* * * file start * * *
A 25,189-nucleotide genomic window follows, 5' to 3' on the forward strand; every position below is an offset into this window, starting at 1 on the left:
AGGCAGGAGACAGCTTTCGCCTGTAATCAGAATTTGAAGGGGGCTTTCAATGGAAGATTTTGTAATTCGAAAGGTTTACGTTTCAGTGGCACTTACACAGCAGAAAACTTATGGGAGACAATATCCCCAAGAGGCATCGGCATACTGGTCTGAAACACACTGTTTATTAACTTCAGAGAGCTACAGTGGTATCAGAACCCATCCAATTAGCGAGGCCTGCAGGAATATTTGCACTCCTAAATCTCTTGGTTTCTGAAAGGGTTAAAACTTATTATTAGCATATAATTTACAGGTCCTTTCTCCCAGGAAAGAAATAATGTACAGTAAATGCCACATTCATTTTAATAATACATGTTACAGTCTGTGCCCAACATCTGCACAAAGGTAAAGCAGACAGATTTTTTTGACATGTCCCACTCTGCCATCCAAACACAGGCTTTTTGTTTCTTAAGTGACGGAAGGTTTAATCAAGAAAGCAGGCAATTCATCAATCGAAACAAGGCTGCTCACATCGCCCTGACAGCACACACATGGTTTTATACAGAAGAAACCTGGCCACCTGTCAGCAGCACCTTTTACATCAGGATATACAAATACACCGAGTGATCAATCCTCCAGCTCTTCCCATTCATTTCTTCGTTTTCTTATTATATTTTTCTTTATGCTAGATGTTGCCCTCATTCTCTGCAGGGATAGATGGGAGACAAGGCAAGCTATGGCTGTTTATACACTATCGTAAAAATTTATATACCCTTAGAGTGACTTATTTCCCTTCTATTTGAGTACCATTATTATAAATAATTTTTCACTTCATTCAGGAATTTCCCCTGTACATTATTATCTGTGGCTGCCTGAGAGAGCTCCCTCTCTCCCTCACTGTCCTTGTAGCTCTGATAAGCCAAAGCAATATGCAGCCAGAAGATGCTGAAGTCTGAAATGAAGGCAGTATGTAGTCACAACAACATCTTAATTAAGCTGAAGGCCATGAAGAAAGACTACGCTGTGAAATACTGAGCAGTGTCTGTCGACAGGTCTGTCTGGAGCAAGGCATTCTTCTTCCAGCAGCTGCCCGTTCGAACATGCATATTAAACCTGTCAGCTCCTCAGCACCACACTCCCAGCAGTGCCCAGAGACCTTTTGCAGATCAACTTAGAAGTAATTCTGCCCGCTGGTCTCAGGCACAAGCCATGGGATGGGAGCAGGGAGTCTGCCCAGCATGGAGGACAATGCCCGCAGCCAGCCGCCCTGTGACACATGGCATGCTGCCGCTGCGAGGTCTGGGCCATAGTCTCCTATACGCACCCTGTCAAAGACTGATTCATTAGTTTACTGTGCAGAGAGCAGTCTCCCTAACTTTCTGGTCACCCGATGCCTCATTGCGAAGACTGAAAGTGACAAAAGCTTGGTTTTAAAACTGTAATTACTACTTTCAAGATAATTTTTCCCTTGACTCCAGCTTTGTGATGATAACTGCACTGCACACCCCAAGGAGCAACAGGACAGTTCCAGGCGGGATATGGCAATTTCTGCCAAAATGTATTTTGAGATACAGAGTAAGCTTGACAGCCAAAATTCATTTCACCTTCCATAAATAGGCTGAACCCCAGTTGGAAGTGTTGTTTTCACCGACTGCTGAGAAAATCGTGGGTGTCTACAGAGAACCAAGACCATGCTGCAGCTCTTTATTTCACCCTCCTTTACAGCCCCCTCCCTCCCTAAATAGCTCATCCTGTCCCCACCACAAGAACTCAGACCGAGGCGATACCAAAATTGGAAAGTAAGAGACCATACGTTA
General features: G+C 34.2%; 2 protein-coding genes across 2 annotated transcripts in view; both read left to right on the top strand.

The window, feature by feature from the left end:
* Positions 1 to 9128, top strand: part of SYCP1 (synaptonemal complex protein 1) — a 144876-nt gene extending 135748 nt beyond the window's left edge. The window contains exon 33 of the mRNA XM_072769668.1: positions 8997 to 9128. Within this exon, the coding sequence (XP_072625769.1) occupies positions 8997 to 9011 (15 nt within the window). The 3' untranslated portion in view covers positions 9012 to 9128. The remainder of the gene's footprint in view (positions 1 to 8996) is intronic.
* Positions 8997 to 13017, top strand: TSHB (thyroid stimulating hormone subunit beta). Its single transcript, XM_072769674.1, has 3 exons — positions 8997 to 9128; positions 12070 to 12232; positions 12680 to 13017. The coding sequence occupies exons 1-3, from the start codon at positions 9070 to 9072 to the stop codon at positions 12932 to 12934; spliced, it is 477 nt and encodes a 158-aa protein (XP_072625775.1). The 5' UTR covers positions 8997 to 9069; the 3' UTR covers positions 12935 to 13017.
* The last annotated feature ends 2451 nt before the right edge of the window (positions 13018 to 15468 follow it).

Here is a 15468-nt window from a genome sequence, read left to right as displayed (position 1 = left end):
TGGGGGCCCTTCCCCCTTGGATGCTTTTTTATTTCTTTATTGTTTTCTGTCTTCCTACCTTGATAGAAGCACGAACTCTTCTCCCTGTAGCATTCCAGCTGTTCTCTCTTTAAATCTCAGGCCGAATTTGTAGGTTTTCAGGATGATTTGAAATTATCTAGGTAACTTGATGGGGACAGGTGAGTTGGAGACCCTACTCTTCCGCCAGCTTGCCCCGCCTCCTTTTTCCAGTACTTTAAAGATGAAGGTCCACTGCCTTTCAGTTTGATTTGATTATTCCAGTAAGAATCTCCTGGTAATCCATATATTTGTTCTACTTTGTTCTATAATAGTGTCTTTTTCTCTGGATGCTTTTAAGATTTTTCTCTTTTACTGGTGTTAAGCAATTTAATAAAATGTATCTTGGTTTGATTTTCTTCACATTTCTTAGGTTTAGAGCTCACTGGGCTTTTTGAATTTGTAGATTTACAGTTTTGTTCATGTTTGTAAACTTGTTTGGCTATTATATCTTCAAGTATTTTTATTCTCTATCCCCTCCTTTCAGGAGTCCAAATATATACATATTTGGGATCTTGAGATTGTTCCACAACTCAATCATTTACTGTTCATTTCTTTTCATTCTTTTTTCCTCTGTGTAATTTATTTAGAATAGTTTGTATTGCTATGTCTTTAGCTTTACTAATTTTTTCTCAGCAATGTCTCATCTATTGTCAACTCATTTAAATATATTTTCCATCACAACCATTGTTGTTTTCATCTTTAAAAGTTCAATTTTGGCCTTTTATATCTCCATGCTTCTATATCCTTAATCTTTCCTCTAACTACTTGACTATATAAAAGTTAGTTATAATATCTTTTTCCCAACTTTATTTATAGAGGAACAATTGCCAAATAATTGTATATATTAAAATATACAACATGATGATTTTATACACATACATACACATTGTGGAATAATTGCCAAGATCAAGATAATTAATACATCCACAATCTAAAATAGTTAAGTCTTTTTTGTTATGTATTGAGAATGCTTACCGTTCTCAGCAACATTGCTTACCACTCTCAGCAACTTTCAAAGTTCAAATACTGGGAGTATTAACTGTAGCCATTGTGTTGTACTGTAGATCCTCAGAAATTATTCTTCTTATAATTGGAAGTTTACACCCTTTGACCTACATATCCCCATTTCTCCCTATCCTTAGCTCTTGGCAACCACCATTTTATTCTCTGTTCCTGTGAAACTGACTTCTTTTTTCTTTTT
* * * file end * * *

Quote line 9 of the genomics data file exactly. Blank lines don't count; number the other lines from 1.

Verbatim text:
TGGGGGCCCTTCCCCCTTGGATGCTTTTTTATTTCTTTATTGTTTTCTGTCTTCCTACCTTGATAGAAGCACGAACTCTTCTCCCTGTAGCATTCCAGCTGTTCTCTCTTTAAATCTCAGGCCGAATTTGTAGGTTTTCAGGATGATTTGAAATTATCTAGGTAACTTGATGGGGACAGGTGAGTTGGAGACCCTACTCTTCCGCCAGCTTGCCCCGCCTCCTTTTTCCAGTACTTTAAAGATGAAGGTCCACTGCCTTTCAGTTTGATTTGATTATTCCAGTAAGAATCTCCTGGTAATCCATATATTTGTTCTACTTTGTTCTATAATAGTGTCTTTTTCTCTGGATGCTTTTAAGATTTTTCTCTTTTACTGGTGTTAAGCAATTTAATAAAATGTATCTTGGTTTGATTTTCTTCACATTTCTTAGGTTTAGAGCTCACTGGGCTTTTTGAATTTGTAGATTTACAGTTTTGTTCATGTTTGTAAACTTGTTTGGCTATTATATCTTCAAGTATTTTTATTCTCTATCCCCTCCTTTCAGGAGTCCAAATATATACATATTTGGGATCTTGAGATTGTTCCACAACTCAATCATTTACTGTTCATTTCTTTTCATTCTTTTTTCCTCTGTGTAATTTATTTAGAATAGTTTGTATTGCTATGTCTTTAGCTTTACTAATTTTTTCTCAGCAATGTCTCATCTATTGTCAACTCATTTAAATATATTTTCCATCACAACCATTGTTGTTTTCATCTTTAAAAGTTCAATTTTGGCCTTTTATATCTCCATGCTTCTATATCCTTAATCTTTCCTCTAACTACTTGACTATATAAAAGTTAGTTATAATATCTTTTTCCCAACTTTATTTATAGAGGAACAATTGCCAAATAATTGTATATATTAAAATATACAACATGATGATTTTATACACATACATACACATTGTGGAATAATTGCCAAGATCAAGATAATTAATACATCCACAATCTAAAATAGTTAAGTCTTTTTTGTTATGTATTGAGAATGCTTACCGTTCTCAGCAACATTGCTTACCACTCTCAGCAACTTTCAAAGTTCAAATACTGGGAGTATTAACTGTAGCCATTGTGTTGTACTGTAGATCCTCAGAAATTATTCTTCTTATAATTGGAAGTTTACACCCTTTGACCTACATATCCCCATTTCTCCCTATCCTTAGCTCTTGGCAACCACCATTTTATTCTCTGTTCCTGTGAAACTGACTTCTTTTTTCTTTTT